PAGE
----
Cyndi Lauper was right

As I sat there on Fort Fisher Boulevard two Saturday evenings ago and watched the heat rising from the pavement in steamy waves, I sighed again and turned my steering wheel slightly in order to see around the car in front of me.  All I could make out was an endless line of cars creeping slowly along the two-lane highway.  To my right and left stood beach houses, some refurbished and painted bright candy colors, some graying and crumbling with age, up on stilts to catch the second-row breezes.  I watched the homeowners escaping their hot kitchens through slapping screen doors and gathering on front porches for cocktails and people watching.  I envied them.  They were home.  I was two hours away from home, stuck on a holiday highway for God knows how long.  I was hot and tired and my nose was sunburned.

Yet, I was happy.  I had just spent the entire day at the beach with my little girl who was now contentedly singing and talking to herself in her carseat.  I glanced in the rearview mirror and smiled.  Her skin was brown as a pancake and her pigtailed hair shone in the setting sun.

I had created this day for her.  My original plan was to drive to Wrightsville Beach to visit her great-grandparents, grandparents and one of her aunties who were staying the entire July 4th weekend.  Evie and I were only going to stay for a few hours, have lunch and then drive back while she napped.  As we made our way down there, I thought to myself, “Self, why don’t you stay the whole day?  Why don’t you take Evie on a little adventure into Carolina Beach, have dinner and walk out onto the Kure Beach pier?”  It sounded like an okay idea.  But what about Evie’s nap?  And did I remember how to get to Carolina Beach from Wrightsville?  Should I attempt to do this by myself?   What if we ran out of gas and were captured by pirates?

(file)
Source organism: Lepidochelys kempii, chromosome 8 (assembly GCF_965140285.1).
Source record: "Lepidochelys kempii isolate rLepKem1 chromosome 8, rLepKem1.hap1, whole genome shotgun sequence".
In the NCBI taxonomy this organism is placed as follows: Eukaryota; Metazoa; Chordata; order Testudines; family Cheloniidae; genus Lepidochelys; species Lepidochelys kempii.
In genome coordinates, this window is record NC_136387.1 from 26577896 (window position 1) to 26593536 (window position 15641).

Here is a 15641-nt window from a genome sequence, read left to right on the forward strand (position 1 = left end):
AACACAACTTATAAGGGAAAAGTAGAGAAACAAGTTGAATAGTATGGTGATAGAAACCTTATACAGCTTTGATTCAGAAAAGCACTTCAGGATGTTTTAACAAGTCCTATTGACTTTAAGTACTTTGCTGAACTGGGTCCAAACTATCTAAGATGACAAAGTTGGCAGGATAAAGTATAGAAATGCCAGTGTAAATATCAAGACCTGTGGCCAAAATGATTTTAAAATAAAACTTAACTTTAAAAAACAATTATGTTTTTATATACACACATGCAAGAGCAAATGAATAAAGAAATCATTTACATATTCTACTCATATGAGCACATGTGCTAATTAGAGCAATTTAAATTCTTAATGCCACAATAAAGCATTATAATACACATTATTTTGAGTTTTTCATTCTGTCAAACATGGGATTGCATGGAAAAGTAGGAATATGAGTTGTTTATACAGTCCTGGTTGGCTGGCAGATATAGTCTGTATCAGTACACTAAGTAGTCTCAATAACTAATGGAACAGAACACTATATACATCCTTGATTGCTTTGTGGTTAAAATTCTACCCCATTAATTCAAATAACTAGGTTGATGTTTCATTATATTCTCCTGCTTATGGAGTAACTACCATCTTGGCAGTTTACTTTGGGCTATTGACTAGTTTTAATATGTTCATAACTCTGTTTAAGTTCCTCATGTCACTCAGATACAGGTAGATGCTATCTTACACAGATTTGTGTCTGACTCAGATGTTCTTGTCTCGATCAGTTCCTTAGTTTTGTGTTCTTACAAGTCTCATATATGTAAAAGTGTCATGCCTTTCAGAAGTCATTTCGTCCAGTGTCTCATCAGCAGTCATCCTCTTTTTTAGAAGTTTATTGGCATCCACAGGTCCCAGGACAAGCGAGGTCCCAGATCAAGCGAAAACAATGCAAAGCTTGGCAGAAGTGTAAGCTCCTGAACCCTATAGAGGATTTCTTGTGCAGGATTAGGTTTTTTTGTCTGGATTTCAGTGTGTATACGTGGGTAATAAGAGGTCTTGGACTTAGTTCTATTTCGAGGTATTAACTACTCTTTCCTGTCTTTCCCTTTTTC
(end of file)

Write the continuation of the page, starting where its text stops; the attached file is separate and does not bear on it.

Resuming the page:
As I weighed the pros and cons, I realized something about myself:  I make the fun.  If I wanted to take my little girl to one of my favorite places in the world, eat deep-fried seafood and watch old men catch fish, I had only to step on the gas pedal.  This was a wonderful realization. 

I wonder what Evie will remember from that day we spent together.  Will it be the unbelievably gorgeous weather we had?  The fresh, light air?  The sun glistening off the sapphire ocean like diamonds?  How crowded Kure Beach was with all kinds of different people?  Her first taste of fried shrimp?  The pelicans and seagulls, hoping for a bite, flapping around the grizzled old fisherman on the pier?  Driving back in the dark with her mommy listening to talk radio turned down low?  Or will she just remember it as a day she had fun with her mommy? 

I’ll remember it as…well, I’ll just remember it.

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7 thoughts on “Cyndi Lauper was right

  1. You always hope they remember these kind of days, don’t you? The ones where you let go, and had fun, and just loved being together? I’m crossing my fingers that these are the ones that stick in my girls’ minds, and not the ones where I scold and frown and tell them to clean their rooms.

  2. Katie, it means a lot to me that you wanted to share one of your “favorite places” with Evie. Selfishly for sure, because we introduced you to that area but also you felt the need to share it with her.

  3. I have no Idea why I am now Anonymous. Somehow the computer thru out my sign it but it is just me.

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